£10 million to boost youth music

Published: 04 Mar 2016

Culture Secretary Fiona Hyslop with young musicians. Photo: Drew Farrell

Culture Secretary Fiona Hyslop today announced £10 million continued funding for the refreshed Youth Music Initiative and revealed the recipients of £1.1million funding, in a key note speech stressing the vital role the arts have to play in tackling youth inequality.

Ms Hyslop confirmed the funding for the Youth Music Initiative, which allows young people to take part in music in and outside of school, for 2016-17 and announced the successful applicants through the Access To Music Making and Strengthening Youth Music awards of the final £1.1million YMI funding from 2015-16.

For more information see the Scottish Government press release.

Raymond Black, Youth Music Manager at Creative Scotland said: “Creative learning underpins Creative Scotland’s commitment to ensuring that  everyone can access and enjoy artistic creative experiences whoever they are, wherever they are from and at any stage in their life. YMI has given thousands of young people across Scotland the opportunity to learn about and enjoy music making activities.

"Taking part in musical activities can make a real difference to the lives of  children and young people, as well as being fun and enjoyable, communications skills, confidence and self-esteem are  developed and enhanced whilst also creating career pathways for Scotland’s young talent.

"Our continued strong partnership with all thirty two of Scotland’s local authorities enables the YMI to have a truly national reach.  This partnership working ensures more children from all backgrounds, in all parts of Scotland, have an equal chance to develop and achieve their potential.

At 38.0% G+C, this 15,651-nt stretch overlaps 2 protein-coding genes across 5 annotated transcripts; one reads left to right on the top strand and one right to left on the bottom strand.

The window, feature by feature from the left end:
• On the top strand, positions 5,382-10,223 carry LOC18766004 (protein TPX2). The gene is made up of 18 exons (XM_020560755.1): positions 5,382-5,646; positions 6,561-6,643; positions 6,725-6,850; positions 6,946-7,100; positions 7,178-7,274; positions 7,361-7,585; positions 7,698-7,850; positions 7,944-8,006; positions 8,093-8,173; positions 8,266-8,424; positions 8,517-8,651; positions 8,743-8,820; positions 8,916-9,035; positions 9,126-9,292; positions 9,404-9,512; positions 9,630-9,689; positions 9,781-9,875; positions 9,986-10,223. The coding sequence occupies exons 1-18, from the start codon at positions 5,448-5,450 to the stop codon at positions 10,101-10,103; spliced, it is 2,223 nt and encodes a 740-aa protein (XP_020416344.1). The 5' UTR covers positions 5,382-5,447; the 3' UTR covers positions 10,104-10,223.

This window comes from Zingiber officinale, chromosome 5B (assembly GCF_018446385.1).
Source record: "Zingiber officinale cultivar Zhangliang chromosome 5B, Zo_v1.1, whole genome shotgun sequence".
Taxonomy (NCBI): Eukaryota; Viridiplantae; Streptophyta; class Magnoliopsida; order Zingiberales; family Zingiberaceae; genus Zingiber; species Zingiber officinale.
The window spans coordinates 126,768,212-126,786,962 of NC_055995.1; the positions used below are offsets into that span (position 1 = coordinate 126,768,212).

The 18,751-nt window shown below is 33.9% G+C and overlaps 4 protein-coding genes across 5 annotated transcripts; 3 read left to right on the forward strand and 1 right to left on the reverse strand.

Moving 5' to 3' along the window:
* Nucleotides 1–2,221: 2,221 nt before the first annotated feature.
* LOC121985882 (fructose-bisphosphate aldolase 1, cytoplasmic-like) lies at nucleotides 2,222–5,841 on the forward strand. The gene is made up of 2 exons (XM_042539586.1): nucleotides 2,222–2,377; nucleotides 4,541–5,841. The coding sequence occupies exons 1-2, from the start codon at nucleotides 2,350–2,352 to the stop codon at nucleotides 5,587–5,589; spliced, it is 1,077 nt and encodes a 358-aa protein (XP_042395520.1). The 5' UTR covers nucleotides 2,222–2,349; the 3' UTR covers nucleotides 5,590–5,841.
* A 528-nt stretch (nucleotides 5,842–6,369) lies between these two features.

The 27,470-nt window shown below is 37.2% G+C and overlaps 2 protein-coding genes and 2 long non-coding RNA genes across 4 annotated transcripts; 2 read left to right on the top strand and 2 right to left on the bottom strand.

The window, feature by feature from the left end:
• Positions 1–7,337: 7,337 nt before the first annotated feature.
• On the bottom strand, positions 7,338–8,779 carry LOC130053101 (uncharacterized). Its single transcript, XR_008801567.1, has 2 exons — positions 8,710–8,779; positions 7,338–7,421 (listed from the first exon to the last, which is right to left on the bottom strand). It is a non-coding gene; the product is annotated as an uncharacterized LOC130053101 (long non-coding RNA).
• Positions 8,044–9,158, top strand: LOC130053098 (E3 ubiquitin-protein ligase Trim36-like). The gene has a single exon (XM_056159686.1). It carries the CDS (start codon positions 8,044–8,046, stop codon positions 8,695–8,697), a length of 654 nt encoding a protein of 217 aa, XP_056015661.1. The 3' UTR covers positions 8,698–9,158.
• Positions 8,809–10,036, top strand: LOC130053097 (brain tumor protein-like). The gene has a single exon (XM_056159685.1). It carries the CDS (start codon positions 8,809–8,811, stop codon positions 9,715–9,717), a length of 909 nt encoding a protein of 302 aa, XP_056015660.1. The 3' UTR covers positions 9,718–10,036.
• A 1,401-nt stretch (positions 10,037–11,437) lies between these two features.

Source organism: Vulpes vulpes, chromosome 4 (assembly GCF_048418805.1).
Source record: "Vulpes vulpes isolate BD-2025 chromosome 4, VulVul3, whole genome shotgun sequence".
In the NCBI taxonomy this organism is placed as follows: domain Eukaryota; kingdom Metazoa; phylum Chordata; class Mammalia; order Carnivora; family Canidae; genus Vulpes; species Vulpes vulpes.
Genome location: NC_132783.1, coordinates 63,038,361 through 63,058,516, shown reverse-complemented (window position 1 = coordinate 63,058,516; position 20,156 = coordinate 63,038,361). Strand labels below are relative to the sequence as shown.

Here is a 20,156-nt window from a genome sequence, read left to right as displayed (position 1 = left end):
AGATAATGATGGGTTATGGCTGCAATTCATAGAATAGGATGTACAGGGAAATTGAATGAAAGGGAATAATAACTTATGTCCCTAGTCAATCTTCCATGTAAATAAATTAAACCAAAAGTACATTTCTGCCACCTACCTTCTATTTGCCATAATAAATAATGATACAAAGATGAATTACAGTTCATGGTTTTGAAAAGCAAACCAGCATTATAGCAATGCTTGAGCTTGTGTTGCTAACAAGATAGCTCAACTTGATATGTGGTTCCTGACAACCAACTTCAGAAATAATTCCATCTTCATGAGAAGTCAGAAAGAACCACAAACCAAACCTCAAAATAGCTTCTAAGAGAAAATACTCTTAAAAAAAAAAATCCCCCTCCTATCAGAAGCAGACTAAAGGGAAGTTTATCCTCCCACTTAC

"None of this would be possible without the hugely talented and dedicated music practitioners working in communities across Scotland, increasing young people’s awareness of music, arts and culture from Scotland and across the world."

Recipients of £1.1million YMI funding include Sistema Scotland, the National Piping Centre, the Scottish Brass Band Association, Reeltime Music, Sound Waves and Hazelwood Vision.


Sistema Scotland will enable the next generations of children in Raploch, Govanhill and Torry to access Big Noise, offering an inclusive, immersive and intensive programme of high quality, out of school music-making.  Across all three Big Noise centres, children moving into Primary 3 will be engaged in the after-school orchestra programme for the first time as string players.  In Big Noise Raploch and Big Noise Govanhill, children moving into Primaries 5 and 6 will be encouraged to join or re-engage with the programme as woodwind, brass or percussion players.

The National Piping Centre grant will support the National Youth Pipe Band of Scotland Programme of Excellence: to inspire the composition and arrangement of new music, enhancement of performance, and delivery of educational outreach throughout Scotland.

The Scottish Brass Band funding will establish new youth brass bands throughout Scotland and in doing so to give young people an opportunity to learn a worthwhile, lifelong, pleasurable skill.

Reeltime Music will work in partnership with local organisations to meet the needs of young parents facing disadvantage within the local community.

Sound Waves, delivered by Mull Music Makers, provides access to high quality music-making opportunities in a severely under-serviced remote area through a regular programme of music workshops. The workshops are delivered by our experienced team of professional music tutors and focus on developing core musicianship skills through Kodaly-based singing games, rhythm skills, music theory and group violin tuition.

Hazelwood Vision will primarily focus on young people with Additional Support for Learning Needs. It will enable further development and sharing of previously learned skills. It will also enable more and different young people to acquire new skills in music making and music technology. It will bring young people together to make music, celebrate ability, reach out to the wider community and begin the acquisition of employability skills and skills for life. Through training opportunities and practical delivery tutors, trainees, students and volunteers will develop their knowledge and experience of inclusive practice. This project will contribute greatly to the future sustainability of musicALL.